The publisher lawsuit did not start out as a class action, perhaps in part because McGraw-Hill, et al., recognized how difficult it would be for them to prove they adequately represented a class of all book publishers whose books Google had scanned.

However, the settlement agreement that Google has negotiated
with the Authors Guild and the Association of American Publishers would, if
approved, be settled as a class action on behalf of all book authors and publishers, with the Guild and AAP claiming to represent their entire respective classes. By acceding to the certification of these classes through
this settlement, Google will get a license from all authors and publishers of books
covered by the agreement (which is to say nearly every in-copyright book ever
published in the U.S.) so that it can commercialize them though Book Search.

Google’s New Monopoly

The proposed settlement agreement would give Google a
monopoly on the largest digital library of books in the world. It and BRR, which will also be a monopoly, will have considerable freedom to set prices and terms and conditions for Book Search’s commercial services. BRR is unlikely to complain that the price is too high, the digital rights management technology is too restrictive, or the terms are too onerous.

Google will also be the only service lawfully able to sell orphan books and monetize them through subscriptions. BRR will get 63 per cent of these revenues which it will pay out to authors and publishers registered with it, even as to books in which they hold no rights. (Some unclaimed orphan book funds may go to charities that promote literacy.) No author whose books are in the corpus can get paid by the BRR unless he/she has registered with it.

Virtually the only way that, Microsoft, Yahoo!, or the Open Content Alliance could get a comparably broad license as the settlement would give Google would be by starting its own project to scan books. The scanner might then be sued for copyright infringement, as Google was. It would be very costly and very risky to litigate a fair use claim to final judgment given how high copyright damages can be (up to $150,000 per infringed work). Chances are also slim that the plaintiffs in such a lawsuit would be willing or able to settle on equivalent or even similar terms.

Dead Souls

The Book Search settlement brings to mind Nikolai Gogol’s story, Dead Souls. Chichikov, its main character, travels around the Russian countryside to buy “dead souls” so that he can become a wealthy and influential man. In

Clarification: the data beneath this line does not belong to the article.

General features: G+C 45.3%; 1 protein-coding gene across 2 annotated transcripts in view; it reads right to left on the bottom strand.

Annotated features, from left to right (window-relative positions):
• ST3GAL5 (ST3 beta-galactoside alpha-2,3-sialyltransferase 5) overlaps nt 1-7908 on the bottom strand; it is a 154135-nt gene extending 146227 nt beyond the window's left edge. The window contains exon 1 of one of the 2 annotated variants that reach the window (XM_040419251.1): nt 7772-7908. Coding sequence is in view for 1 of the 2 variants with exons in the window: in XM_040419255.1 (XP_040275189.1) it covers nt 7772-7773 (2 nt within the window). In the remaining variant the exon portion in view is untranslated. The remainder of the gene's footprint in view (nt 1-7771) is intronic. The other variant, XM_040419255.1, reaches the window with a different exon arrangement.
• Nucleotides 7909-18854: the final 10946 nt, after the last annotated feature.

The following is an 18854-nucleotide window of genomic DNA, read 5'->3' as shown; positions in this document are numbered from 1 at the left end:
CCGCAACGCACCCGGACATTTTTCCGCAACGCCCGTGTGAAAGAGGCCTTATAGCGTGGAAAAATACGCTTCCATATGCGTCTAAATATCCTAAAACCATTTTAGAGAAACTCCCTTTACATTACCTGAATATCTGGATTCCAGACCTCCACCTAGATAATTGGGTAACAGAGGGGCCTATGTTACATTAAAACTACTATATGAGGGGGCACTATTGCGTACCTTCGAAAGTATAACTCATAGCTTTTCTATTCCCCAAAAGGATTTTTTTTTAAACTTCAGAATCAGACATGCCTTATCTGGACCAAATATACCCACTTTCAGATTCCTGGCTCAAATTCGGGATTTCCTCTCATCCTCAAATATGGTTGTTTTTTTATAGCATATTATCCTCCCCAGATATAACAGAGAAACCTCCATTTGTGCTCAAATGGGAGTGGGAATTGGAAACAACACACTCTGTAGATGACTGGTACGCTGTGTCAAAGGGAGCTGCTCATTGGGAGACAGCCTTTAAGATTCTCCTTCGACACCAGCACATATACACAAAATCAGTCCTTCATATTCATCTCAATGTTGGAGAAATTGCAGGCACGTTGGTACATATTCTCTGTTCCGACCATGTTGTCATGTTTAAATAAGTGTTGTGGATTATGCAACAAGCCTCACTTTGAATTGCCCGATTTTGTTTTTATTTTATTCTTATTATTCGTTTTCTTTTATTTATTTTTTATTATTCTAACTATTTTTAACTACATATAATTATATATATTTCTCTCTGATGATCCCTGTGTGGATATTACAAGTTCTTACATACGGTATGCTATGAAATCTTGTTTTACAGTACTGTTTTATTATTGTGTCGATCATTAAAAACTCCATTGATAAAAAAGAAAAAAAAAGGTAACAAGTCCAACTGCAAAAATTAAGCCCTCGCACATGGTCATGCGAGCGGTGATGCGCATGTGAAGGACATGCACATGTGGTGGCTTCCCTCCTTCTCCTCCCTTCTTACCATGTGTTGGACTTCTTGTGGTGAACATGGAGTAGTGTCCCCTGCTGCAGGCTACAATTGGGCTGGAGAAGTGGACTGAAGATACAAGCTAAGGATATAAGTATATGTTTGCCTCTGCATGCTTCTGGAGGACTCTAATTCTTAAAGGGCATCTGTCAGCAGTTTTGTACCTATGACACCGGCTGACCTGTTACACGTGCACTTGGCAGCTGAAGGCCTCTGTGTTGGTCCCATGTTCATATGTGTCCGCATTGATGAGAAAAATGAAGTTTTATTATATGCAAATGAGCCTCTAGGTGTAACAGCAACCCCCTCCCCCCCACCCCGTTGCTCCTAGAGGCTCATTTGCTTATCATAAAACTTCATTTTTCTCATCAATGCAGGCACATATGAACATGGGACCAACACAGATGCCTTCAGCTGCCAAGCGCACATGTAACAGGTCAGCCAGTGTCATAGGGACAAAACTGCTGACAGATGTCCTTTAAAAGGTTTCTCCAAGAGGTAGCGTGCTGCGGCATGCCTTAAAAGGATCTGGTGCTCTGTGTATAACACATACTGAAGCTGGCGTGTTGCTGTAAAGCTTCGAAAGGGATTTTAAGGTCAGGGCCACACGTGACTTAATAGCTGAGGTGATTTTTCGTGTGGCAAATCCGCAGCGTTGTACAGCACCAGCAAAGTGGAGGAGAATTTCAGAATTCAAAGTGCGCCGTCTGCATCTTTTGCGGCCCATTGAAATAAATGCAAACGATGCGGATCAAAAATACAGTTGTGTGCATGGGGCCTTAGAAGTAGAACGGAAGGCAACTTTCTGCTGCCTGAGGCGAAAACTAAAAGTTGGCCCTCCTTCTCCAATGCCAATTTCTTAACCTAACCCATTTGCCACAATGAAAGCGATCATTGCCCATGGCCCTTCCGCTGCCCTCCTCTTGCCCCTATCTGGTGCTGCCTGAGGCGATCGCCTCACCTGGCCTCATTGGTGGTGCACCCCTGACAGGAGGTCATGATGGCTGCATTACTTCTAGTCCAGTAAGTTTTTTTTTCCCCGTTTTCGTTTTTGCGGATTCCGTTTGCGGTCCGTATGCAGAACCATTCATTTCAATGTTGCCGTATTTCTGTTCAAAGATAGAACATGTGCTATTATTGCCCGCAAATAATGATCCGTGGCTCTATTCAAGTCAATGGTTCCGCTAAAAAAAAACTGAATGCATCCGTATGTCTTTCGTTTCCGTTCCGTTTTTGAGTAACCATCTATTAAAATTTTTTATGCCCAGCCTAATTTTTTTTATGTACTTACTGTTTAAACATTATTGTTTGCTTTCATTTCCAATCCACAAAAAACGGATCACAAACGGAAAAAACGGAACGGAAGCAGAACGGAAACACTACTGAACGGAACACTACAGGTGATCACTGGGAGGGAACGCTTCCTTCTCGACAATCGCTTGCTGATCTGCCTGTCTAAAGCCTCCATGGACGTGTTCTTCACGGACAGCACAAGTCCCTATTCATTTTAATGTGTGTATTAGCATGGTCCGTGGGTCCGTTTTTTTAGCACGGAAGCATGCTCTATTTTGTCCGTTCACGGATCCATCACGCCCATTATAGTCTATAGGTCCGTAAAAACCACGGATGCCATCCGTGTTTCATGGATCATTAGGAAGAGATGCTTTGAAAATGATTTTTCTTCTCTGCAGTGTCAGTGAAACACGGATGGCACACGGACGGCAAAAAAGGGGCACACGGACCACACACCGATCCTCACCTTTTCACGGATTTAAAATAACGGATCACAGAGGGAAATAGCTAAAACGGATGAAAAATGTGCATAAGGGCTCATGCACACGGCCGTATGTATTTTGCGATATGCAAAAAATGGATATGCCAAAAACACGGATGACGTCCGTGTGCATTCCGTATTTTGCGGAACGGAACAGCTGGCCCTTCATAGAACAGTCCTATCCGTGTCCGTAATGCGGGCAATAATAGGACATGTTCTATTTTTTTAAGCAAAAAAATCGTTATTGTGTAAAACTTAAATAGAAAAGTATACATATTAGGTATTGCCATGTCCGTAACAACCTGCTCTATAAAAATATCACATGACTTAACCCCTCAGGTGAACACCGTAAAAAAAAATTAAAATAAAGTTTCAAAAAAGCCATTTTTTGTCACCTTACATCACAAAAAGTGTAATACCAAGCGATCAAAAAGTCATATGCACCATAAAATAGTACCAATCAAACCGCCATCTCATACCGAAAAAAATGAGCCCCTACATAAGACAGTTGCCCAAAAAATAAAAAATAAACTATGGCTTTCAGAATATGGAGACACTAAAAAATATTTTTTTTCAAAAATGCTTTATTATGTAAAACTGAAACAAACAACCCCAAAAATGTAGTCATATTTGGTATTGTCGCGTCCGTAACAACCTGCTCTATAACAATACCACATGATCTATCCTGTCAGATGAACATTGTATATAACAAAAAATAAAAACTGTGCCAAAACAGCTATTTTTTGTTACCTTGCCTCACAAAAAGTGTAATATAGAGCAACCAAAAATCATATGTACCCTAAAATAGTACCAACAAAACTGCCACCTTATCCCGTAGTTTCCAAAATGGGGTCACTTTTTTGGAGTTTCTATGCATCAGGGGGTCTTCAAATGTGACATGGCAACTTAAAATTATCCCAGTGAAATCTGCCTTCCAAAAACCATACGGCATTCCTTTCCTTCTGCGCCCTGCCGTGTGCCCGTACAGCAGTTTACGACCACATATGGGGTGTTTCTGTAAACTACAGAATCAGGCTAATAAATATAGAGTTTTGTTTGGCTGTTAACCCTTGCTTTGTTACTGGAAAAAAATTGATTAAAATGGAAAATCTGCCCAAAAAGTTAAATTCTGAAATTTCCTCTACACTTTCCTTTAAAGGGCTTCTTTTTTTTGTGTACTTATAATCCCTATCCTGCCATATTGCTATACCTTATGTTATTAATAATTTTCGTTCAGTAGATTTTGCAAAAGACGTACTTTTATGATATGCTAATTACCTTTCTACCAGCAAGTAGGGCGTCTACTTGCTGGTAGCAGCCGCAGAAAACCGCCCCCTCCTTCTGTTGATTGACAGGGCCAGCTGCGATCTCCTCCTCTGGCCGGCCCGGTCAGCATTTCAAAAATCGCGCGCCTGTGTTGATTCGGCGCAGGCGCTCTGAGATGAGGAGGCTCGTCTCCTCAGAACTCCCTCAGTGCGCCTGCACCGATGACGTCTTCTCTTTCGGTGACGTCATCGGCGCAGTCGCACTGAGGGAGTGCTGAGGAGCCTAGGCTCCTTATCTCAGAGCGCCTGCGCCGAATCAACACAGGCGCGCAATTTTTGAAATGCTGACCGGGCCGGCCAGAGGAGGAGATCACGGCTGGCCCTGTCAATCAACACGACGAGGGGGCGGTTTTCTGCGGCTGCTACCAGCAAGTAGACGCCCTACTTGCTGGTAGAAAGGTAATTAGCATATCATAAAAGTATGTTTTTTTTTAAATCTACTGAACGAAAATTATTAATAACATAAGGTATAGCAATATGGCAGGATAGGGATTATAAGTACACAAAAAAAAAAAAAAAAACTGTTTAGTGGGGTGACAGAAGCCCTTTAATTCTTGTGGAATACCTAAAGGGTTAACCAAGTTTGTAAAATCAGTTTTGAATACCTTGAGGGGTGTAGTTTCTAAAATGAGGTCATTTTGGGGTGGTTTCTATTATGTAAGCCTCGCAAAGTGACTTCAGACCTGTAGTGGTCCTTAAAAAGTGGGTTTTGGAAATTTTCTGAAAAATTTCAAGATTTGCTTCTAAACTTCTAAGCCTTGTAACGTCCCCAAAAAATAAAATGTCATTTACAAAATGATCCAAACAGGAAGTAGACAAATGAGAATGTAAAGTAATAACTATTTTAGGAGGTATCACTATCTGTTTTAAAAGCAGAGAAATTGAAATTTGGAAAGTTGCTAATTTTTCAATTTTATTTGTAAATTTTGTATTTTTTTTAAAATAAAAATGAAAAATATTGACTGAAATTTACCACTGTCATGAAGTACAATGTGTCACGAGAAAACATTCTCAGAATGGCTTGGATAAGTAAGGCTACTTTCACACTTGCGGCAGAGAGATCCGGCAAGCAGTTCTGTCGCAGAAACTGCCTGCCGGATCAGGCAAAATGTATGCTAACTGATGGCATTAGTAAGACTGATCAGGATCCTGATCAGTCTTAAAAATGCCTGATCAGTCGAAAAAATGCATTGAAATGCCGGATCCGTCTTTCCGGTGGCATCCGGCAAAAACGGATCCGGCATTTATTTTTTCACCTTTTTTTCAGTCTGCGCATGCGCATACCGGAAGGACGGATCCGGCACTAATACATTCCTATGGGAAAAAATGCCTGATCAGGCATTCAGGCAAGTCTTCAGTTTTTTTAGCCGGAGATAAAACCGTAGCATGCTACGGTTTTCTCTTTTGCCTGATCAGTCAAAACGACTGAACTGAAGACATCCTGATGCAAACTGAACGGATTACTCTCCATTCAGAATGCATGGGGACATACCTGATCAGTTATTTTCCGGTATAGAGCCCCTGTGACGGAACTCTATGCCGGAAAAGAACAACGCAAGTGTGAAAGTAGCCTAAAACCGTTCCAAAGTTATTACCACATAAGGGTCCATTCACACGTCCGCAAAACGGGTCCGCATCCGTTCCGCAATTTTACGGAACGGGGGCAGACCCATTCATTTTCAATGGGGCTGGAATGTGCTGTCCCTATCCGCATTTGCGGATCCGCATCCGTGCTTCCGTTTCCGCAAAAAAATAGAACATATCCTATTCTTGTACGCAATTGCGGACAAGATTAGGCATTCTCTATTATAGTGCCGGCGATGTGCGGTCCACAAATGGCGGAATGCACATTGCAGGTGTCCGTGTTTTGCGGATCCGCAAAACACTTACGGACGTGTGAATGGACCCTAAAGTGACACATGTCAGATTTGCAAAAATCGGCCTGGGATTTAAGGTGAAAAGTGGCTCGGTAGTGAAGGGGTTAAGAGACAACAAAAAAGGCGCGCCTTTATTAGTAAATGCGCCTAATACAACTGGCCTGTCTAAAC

the early 19th century, you see, Russian landowners had to pay annual
taxes on the number of serfs (counted as “souls”) they owned as of the last census.

Chichikov offered to buy “dead souls” (i.e., serfs who had died since the last census) from the landowners. His plan was to acquire enough of these souls so that he could take out a large loan secured by his portfolio, and thereby to become a
wealthy man.

In Gogol’s story, Chichikov’s scheme falls apart. Rumors fly that the souls he owns are all dead and he flees the town in disgrace.

However, Google’s “dead souls” scheme may pay off handsomely, as the settlement would, in effect, give Google the exclusive right to
commercially exploit millions of orphan books.


As galling as it is to realize that the BRR and its registered authors and publishers will derive income from millions of books they didn’t write or publish, it is even more galling that copyright maximalists will almost certain dominate the BRR governing board.

(The Authors Guild president, for example, recently complained about the “read aloud” feature of Kindle, denoting it a “swindle,” and a copyright infringement. The AAP is supporting legislation to forbid the National Institutes of Health from promoting “open access” policies for articles written under NIH grants. And of course, the Authors Guild and AAP characterized Google as a thief for scanning books from research libraries.)

If asked, the authors of orphan books in major research libraries might well prefer for their books to be available under Creative Commons licenses or put in the public domain so that fellow researchers could have greater access to them. The BRR will have an institutional bias against encouraging this or considering what terms of access most authors of books in the corpus would want.

In reviewing the settlement, the judge who is supposed to consider whether the settlement is “fair” to the classes on whose behalf the lawsuits were brought. He may assume the settlement is fair because money will flow to authors and publishers. But importantly absent from the courtroom will be the orphan book authors who might have qualms about the Authors Guild and AAP as their representatives.


In the short run, the Google Book Search settlement will unquestionably bring about greater access to books collected by major research libraries over the years. But it is very worrisome that this agreement, which was negotiated in secret by Google and a few lawyers working for the Authors Guild and AAP (who will, by the way, get up to $45.5 million in fees for their work on the settlement—more than all of the authors combined!), will create two complementary monopolies with exclusive rights over a research corpus of this magnitude. Monopolies are prone to engage in many abuses.

The Book Search agreement is not really a settlement of a dispute over whether scanning books to index them is fair use. It is a major restructuring of the book industry’s future without meaningful government oversight. The market for digitized orphan books could be competitive, but will not be if this settlement is approved as is.